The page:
I have thought of Baudelaire's famous poem "Correspondances" while travelling in Thailand and Cambodia. I'm fascinated with mirroring and the poem evokes, in my opinion, the multitude of unconscious and conscious connections we make with nature by reflecting and constantly exchanging at various levels with what surrounds us.
We internalise through our senses and our brain interprets and analyses it as information but it also triggers reactions (hormonal and others...) via our feeling body and our organs; the heart, gut and many others are affected by this constant sensory interplay.
This is how artists create, how musicians, chefs, parfumeurs, designers are inspired and in turn manifest sculptures, books, paintings, melodies, perfumes, songs, masterpieces...which will also excite the senses. The stimulus is transmuted into many stimuli in this beautiful, endless, divine dance: life and nature move and create us, and we can celebrate and fuel it through our creative living.
It seems to me that when we manifest with love, in harmony with our surroundings and the living, while also respecting what moves us, listening deeply to Spirit and to the breath of life then we can, through the simple act of surrender, channel the sublime.
I have witnessed this in different ways since I have been travelling in Thailand and Cambodia. There is a constant interplay with nature and the divine, with creation and the living in all its forms in these Buddhist and Hindu lands.
There are shrines everywhere in nature, temples, restaurants... There are multicoloured ribbons tied around mighty ancient trees, the likes of which I have never seen before. There are monkeys running amok around temples, cows, pigs and buffalos on the roads and in the middle of villages, gorgeous giant butterflies, birds, geckos and lizards singing...
I can sense this awe and devotion for nature and the divine spanning over the ages when I visit ancient temples and sanctuaries built in the middle of forests, surrounded by water, with tree roots embracing their walls, with the most exquisite flower scents (frangipanis I love you), and with frogs, birds and insects all playing their part in this symphony of the living.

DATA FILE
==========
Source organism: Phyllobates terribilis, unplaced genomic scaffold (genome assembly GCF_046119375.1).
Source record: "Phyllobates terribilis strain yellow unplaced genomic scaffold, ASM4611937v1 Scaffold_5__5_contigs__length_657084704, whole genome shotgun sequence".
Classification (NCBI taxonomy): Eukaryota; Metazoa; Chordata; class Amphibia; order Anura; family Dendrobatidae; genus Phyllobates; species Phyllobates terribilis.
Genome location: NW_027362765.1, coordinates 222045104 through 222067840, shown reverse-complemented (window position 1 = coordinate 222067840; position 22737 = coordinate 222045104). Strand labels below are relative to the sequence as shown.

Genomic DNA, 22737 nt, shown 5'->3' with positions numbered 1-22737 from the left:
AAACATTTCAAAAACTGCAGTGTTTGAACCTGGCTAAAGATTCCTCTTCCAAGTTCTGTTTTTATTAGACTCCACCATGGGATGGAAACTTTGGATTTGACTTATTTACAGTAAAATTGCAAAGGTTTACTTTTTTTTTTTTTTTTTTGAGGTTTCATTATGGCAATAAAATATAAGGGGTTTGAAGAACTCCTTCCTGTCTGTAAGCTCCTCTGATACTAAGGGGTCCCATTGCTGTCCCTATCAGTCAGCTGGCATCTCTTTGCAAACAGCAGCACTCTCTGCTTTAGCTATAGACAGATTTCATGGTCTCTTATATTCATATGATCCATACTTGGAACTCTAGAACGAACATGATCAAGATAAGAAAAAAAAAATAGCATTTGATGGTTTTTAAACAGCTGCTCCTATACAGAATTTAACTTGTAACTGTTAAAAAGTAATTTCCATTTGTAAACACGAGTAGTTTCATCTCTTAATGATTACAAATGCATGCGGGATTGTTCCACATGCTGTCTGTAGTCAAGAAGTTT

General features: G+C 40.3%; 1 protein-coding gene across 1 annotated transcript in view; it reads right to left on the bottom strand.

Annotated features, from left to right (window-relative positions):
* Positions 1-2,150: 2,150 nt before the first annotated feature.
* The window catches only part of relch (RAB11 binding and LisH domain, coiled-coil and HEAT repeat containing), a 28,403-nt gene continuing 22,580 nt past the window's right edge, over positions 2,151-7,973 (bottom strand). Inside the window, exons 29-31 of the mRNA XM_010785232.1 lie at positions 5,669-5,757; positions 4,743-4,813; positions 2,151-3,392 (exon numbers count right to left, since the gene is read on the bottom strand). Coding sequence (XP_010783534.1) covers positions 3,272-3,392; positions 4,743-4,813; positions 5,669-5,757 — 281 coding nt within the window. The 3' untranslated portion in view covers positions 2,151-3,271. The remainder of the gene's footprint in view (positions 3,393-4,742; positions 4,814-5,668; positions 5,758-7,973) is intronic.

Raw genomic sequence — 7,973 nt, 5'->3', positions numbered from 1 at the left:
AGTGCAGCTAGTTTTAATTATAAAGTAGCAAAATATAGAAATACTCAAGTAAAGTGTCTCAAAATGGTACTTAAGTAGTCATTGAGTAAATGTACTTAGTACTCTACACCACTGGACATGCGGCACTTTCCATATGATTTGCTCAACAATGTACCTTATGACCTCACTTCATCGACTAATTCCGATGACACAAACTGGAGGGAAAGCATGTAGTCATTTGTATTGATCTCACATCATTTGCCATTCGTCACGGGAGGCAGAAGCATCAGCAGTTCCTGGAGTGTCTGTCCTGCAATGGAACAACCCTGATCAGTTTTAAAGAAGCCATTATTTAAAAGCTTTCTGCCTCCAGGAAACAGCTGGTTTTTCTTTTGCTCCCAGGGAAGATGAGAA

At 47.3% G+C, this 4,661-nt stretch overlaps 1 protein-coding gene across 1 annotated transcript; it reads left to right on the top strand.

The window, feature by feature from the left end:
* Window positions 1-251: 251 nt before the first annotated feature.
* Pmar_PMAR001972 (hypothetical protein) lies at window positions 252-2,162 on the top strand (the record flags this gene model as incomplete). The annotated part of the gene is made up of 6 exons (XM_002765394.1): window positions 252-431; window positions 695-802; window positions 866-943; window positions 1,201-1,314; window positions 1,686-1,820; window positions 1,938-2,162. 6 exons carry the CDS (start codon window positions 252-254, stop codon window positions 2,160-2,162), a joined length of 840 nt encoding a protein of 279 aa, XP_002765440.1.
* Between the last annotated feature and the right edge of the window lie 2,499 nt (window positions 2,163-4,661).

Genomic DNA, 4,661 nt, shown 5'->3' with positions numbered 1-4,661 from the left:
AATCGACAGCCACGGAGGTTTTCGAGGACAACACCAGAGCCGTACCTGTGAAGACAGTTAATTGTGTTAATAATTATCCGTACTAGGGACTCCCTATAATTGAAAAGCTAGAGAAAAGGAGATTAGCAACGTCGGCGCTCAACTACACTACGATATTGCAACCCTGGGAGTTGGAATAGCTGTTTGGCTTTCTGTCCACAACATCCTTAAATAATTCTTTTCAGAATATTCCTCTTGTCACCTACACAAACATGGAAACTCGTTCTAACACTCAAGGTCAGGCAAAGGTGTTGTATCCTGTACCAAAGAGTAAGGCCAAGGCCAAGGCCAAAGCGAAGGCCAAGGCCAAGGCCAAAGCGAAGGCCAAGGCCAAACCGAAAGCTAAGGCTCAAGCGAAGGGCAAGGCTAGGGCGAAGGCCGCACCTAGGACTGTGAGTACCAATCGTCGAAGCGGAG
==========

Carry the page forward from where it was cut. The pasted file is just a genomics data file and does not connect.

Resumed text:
This is this complex chaos, this profusion of the living and yet this simple spiritual cohesion which weaves all together that this poem celebrates so well.
Here it is in its original and translated form:
La Nature est un temple où de vivants piliers Laissent parfois sortir de confuses paroles ; L'homme y passe à travers des forêts de symboles Qui l'observent avec des regards familiers. Comme de longs échos qui de loin se confondent Dans une ténébreuse et profonde unité, Vaste comme la nuit et comme la clarté, Les parfums, les couleurs et les sons se répondent. II est des parfums frais comme des chairs d'enfants, Doux comme les hautbois, verts comme les prairies, - Et d'autres, corrompus, riches et triomphants, Ayant l'expansion des choses infinies, Comme l'ambre, le musc, le benjoin et l'encens, Qui chantent les transports de l'esprit et des sens. Charles Baudelaire, Les Fleurs du mal
Nature is a temple whose columns are alive
and sometimes issue disjointed messages.
We thread our way through a forest of symbols
that peer out, as if recognizing us.
Like long echoes from far away,
Merging into a deep dark unity,
Vast as night, vast as the light,
Smells and colors and sounds concur.
There are perfumes cool as children’s flesh,
Sweet as oboes, green like the prairie,
-And others corrupt, rich and overbearing,
With the expansiveness of infinite things
Like amber, musk, spikenard, frankincense,
Singing ecstasy to the mind and the senses
Charles Baudelaire, Les Fleurs du mal